It's been suggested that 'Web 2.0' applications - from blogs to Wikipedia to MySpace and YouTube - are 'democratising' the Internet and allowing everyone to have a voice. Chris Anderson's 'Long Tail' argument suggests that the Net allows you to reach a market for even the most specialist product. But what price democratisation if you can't trust the accuracy of a word you read, and almost everything you hear is crap? Does Web 2.0 mean the end of culture as we know it? Richard Elen contemplates a most modern dilemma.
I'm in the process of reading Andrew Keen's book The Cult of the Amateur, in which he argues that not only our media but our entire culture is being eroded by 'Web 2.0' applications like blogging, Wikipedia, social networking sites and YouTube. These systems, he believes, glorify amateur, non-reviewed, 'non-expert' contributions against those by people who know what they are talking about.
The result, according to Keen, is an environment in which you can't trust a Wikipedia article because it's probably either been written by people who know little or by those who have an axe to grind; amateur or paid-amateur bloggers are undermining traditional journalism; you can't tell whether a piece of video on YouTube is real, imaginary or a commercial; and the music industry is being destroyed by a combination of acres of crap in which locating a decent piece of music is like searching for a needle in a haystack, and the fact that if it's any good it's being illegally downloaded and nobody makes any money. Chris Anderson's Long Tail theory, in which the Internet guarantees a market for even the most nichey of niche products, is just plain wrong, according to Keen.
In fact, I find Keen a lot more frustrating than Anderson. Keen makes some good points, but then he ruins them with fallacious argument. He complains about the disappearance of his favourite Tower Records store, where the staff were always helpful and they stocked "deep catalogue", yet admits that the helpful staff were largely underpaid student music enthusiasts who wanted to be near the records. He is unhappy that today you get your discs from amazon.com and the only people to help you are the amateurs who give biased views on the catalogue pages. But isn't Amazon where the "deep catalogue" is now, and aren't those reviewers the same music enthusiasts who used to hang out in the stores? I can tell you, I can find stuff every day online that even my favourite Tower Records store - the one that used to be on Sunset Boulevard in Los Angeles - in its heyday would not have had on its shelves.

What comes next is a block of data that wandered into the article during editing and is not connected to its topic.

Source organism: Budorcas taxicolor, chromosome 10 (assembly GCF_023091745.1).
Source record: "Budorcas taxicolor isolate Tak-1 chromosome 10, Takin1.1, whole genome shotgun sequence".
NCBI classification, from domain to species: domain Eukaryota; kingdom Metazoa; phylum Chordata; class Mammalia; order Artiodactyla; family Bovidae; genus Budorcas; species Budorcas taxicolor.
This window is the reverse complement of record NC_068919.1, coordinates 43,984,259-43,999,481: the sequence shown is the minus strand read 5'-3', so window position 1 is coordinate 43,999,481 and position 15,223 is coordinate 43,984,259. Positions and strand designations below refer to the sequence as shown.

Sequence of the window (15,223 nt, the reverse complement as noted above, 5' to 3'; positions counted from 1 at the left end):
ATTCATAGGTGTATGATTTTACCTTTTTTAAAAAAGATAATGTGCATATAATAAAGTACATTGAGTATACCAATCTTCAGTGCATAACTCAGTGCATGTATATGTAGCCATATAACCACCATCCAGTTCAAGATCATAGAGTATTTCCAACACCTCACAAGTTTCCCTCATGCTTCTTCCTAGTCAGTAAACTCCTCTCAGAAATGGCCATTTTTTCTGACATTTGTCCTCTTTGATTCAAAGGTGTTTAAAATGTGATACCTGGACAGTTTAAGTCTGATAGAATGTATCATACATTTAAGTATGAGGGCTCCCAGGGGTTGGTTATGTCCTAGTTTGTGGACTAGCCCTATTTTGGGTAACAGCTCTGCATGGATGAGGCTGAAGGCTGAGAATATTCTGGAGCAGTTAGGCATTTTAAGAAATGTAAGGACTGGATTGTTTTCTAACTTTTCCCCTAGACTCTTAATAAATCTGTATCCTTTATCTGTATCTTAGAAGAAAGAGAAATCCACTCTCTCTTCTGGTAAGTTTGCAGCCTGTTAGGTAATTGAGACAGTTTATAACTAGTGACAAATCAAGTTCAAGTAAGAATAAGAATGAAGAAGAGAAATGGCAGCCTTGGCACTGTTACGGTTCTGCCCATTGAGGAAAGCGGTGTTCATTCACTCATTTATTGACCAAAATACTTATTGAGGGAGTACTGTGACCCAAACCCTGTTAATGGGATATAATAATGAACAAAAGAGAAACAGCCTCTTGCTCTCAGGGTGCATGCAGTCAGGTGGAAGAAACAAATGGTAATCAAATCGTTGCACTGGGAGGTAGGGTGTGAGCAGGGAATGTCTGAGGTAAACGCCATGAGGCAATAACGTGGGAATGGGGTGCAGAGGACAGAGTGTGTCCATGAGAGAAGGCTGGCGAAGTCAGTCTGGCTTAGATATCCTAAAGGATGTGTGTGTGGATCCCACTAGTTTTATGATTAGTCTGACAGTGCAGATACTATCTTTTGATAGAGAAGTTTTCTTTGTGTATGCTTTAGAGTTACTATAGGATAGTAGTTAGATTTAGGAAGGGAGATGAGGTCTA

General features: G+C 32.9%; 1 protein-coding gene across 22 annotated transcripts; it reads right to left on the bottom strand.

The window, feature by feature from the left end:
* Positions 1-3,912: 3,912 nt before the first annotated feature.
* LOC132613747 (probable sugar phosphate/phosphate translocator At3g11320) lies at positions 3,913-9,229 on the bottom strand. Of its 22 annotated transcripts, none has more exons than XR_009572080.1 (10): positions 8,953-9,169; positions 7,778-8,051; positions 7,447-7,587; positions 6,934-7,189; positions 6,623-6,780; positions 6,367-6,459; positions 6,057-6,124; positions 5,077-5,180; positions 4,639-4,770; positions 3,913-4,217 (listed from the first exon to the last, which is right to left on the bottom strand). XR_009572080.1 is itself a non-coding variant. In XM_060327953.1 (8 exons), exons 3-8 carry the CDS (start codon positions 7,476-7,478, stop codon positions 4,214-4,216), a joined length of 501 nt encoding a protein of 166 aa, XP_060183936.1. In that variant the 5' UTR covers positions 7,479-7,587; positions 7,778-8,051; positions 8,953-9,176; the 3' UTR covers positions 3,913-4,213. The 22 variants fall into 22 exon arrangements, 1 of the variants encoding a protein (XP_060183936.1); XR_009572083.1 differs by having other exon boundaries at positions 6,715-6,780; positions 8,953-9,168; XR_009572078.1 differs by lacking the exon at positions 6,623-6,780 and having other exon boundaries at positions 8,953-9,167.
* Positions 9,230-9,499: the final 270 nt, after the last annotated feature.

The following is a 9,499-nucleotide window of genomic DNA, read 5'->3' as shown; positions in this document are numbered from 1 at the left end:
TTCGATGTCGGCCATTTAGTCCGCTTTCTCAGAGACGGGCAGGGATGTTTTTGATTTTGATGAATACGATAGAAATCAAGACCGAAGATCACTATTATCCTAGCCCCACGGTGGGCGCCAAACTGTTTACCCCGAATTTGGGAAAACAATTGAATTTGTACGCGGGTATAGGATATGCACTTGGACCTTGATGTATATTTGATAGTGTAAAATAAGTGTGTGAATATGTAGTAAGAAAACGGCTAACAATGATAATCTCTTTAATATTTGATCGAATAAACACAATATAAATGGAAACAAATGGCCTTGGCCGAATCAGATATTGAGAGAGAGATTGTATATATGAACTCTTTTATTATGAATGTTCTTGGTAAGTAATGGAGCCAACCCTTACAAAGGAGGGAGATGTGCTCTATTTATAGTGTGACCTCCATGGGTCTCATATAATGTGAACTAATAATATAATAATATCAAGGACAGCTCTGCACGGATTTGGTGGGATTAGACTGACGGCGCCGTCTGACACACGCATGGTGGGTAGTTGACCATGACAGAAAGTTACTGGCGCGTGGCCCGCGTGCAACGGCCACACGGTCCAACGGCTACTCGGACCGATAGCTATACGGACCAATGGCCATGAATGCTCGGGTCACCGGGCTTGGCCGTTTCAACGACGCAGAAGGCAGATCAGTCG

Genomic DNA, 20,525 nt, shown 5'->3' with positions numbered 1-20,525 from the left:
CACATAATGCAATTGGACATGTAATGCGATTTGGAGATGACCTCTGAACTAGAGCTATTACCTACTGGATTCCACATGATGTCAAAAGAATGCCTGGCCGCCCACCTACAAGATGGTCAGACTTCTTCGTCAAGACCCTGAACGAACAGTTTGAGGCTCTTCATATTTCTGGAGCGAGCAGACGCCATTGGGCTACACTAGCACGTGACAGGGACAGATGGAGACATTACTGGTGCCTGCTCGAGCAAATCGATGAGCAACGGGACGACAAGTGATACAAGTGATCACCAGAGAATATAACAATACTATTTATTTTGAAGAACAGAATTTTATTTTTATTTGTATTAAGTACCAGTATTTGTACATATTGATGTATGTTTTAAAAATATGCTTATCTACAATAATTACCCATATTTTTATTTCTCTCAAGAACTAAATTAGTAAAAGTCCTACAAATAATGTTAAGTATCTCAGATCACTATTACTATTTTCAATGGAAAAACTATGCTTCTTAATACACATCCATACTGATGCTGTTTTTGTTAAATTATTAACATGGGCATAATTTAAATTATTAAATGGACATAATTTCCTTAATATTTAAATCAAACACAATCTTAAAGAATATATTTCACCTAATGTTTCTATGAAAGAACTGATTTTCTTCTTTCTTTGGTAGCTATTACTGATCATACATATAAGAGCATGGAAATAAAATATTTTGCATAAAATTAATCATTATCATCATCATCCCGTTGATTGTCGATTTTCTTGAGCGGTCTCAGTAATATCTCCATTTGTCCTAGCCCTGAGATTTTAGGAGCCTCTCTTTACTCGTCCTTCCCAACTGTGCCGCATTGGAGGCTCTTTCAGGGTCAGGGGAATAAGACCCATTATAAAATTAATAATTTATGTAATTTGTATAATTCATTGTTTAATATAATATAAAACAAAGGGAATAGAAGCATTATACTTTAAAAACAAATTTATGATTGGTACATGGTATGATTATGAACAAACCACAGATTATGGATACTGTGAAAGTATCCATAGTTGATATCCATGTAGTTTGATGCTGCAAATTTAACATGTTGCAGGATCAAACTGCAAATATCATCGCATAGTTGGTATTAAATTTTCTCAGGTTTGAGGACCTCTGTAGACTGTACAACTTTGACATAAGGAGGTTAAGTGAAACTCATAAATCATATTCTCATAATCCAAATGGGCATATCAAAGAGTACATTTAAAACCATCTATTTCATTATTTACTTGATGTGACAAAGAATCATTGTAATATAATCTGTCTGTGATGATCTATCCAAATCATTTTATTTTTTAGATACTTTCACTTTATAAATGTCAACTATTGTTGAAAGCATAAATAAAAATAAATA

Keen is pissed off that everybody is doing illegal file sharing and the record companies aren't making any money - but he blithely believes their figures as if they were accurate. Never, for a start, believe anyone who tells you they lost this much money because people were able to do that - they simply don't know what people would buy if they couldn't get it for free. And don't forget that many people sell direct through their website or whatever today, and it never touches a record company of the traditional sort, so it's not in their numbers: as a result, of course conventional sales are plummeting - musicians can finally escape the clutches of the record company mogul, thank God.